From [HERE] A Black man from Detroit who spent four decades in prison was freed on Thursday after prosecutors agreed that his 1976 murder conviction hinged on the flimsiest of evidence: a single hair.
Ledura Watkins, 61, walked out of the Wayne County Jail in downtown Detroit after a court hearing in which his conviction was overturned.
“It’s really surreal ... kind of unbelievable,” he told reporters. “But I’m feeling great. I expected this to happen. I didn’t think it would take 41 years.”
Watkins was 20 years old when he was convicted of first-degree murder in the 1975 shooting death of 25-year-old Yvette Ingram during a robbery at her home. Police lab analysts tied Watkins to the crime based on a single hair found at the scene, according to the Innocence Project at the Western Michigan University-Cooley Law School, which took up Watkins’ case and asked a court in January to set aside the conviction.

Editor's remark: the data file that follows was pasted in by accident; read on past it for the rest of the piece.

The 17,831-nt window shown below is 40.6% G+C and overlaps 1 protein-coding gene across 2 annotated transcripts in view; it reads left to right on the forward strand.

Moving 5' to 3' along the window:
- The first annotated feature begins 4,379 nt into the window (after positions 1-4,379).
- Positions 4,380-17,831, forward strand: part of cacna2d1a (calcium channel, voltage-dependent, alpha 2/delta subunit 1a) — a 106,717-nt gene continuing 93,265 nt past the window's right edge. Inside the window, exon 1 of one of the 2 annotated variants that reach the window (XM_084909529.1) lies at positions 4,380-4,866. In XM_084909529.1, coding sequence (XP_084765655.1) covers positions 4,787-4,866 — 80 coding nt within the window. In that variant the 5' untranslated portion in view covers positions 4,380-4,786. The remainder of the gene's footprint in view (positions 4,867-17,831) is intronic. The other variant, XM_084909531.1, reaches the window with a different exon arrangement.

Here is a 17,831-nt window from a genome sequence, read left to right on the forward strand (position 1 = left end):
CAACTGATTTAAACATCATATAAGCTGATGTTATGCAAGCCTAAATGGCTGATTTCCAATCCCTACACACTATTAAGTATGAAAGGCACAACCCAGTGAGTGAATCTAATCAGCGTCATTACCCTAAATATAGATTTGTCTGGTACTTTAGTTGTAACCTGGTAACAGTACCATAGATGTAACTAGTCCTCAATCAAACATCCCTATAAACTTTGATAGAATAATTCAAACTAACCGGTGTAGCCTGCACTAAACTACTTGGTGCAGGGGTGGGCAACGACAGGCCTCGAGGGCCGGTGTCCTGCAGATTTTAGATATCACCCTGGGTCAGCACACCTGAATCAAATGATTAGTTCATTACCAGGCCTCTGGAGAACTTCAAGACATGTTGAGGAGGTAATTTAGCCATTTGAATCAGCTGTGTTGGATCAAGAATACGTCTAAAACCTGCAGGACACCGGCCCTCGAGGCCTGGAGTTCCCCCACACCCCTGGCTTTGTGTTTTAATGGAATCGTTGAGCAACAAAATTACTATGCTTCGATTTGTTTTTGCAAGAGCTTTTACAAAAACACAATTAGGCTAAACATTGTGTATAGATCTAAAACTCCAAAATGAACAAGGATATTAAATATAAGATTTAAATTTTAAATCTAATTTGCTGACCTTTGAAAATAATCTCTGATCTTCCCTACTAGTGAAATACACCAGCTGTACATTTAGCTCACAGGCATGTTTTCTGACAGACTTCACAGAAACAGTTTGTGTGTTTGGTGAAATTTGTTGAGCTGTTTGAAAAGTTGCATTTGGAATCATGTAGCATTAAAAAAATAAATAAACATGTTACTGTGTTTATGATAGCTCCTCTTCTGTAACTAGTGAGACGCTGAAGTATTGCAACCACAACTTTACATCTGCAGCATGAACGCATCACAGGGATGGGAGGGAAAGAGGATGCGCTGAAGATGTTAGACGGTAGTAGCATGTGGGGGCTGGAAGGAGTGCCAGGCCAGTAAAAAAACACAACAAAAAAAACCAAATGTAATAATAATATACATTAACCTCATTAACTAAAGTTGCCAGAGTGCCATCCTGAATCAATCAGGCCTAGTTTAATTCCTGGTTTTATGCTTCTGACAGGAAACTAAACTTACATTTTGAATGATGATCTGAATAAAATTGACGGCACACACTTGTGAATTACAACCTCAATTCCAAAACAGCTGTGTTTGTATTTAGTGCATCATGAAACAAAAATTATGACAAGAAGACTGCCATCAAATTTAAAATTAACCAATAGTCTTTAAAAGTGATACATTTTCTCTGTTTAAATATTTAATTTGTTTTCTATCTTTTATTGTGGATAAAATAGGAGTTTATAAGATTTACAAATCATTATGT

The Wayne County prosecutor’s office agreed that the evidence was flawed under the new FBI standard for hair comparison, Maria Miller, a spokeswoman for the office, said in a statement.
Marla Mitchell-Cichon, the law school’s Innocence Project director, said hair comparison is not based on science.
“It is simply a lab analyst’s subjective opinion and has no place in our criminal justice system. This is why a state-wide review of hair comparison cases is critical,” she said.
Watkins, who worked for years to clear his name, said he was looking forward to having dinner with his family, probably at a Chinese restaurant.